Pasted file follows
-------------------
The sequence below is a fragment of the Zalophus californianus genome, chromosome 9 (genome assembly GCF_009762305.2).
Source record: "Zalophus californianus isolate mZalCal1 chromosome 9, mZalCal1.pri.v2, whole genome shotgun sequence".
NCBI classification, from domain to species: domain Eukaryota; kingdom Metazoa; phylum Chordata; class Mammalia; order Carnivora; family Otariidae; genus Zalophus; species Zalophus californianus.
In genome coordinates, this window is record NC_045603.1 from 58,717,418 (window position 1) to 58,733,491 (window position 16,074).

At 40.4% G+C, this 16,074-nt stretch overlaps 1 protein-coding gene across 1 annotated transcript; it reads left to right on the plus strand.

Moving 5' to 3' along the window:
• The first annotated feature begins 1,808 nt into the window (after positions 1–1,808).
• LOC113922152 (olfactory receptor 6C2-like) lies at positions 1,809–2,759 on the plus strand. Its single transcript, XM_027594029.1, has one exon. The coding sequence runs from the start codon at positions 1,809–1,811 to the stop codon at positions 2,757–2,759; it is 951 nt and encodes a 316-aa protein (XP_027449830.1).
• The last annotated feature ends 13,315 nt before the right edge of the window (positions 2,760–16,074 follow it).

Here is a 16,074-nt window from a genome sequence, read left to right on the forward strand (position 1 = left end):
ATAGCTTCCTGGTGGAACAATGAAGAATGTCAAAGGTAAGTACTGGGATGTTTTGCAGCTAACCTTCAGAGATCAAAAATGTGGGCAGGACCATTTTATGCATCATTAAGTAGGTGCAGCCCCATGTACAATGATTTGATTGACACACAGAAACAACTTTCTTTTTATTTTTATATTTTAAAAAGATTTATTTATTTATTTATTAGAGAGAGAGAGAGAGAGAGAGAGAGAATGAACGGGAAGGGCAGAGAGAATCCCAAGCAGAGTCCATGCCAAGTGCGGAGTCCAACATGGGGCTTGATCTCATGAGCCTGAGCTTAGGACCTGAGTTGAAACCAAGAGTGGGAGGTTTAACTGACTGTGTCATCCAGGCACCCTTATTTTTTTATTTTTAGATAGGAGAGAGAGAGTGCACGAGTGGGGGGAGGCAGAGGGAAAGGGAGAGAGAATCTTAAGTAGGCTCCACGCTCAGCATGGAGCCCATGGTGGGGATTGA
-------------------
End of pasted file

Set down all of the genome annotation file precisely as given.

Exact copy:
The sequence below is a fragment of the Zalophus californianus genome, chromosome 9 (genome assembly GCF_009762305.2).
Source record: "Zalophus californianus isolate mZalCal1 chromosome 9, mZalCal1.pri.v2, whole genome shotgun sequence".
NCBI classification, from domain to species: domain Eukaryota; kingdom Metazoa; phylum Chordata; class Mammalia; order Carnivora; family Otariidae; genus Zalophus; species Zalophus californianus.
In genome coordinates, this window is record NC_045603.1 from 58,717,418 (window position 1) to 58,733,491 (window position 16,074).

At 40.4% G+C, this 16,074-nt stretch overlaps 1 protein-coding gene across 1 annotated transcript; it reads left to right on the plus strand.

Moving 5' to 3' along the window:
• The first annotated feature begins 1,808 nt into the window (after positions 1–1,808).
• LOC113922152 (olfactory receptor 6C2-like) lies at positions 1,809–2,759 on the plus strand. Its single transcript, XM_027594029.1, has one exon. The coding sequence runs from the start codon at positions 1,809–1,811 to the stop codon at positions 2,757–2,759; it is 951 nt and encodes a 316-aa protein (XP_027449830.1).
• The last annotated feature ends 13,315 nt before the right edge of the window (positions 2,760–16,074 follow it).

Here is a 16,074-nt window from a genome sequence, read left to right on the forward strand (position 1 = left end):
ATAGCTTCCTGGTGGAACAATGAAGAATGTCAAAGGTAAGTACTGGGATGTTTTGCAGCTAACCTTCAGAGATCAAAAATGTGGGCAGGACCATTTTATGCATCATTAAGTAGGTGCAGCCCCATGTACAATGATTTGATTGACACACAGAAACAACTTTCTTTTTATTTTTATATTTTAAAAAGATTTATTTATTTATTTATTAGAGAGAGAGAGAGAGAGAGAGAGAGAATGAACGGGAAGGGCAGAGAGAATCCCAAGCAGAGTCCATGCCAAGTGCGGAGTCCAACATGGGGCTTGATCTCATGAGCCTGAGCTTAGGACCTGAGTTGAAACCAAGAGTGGGAGGTTTAACTGACTGTGTCATCCAGGCACCCTTATTTTTTTATTTTTAGATAGGAGAGAGAGAGTGCACGAGTGGGGGGAGGCAGAGGGAAAGGGAGAGAGAATCTTAAGTAGGCTCCACGCTCAGCATGGAGCCCATGGTGGGGATTGA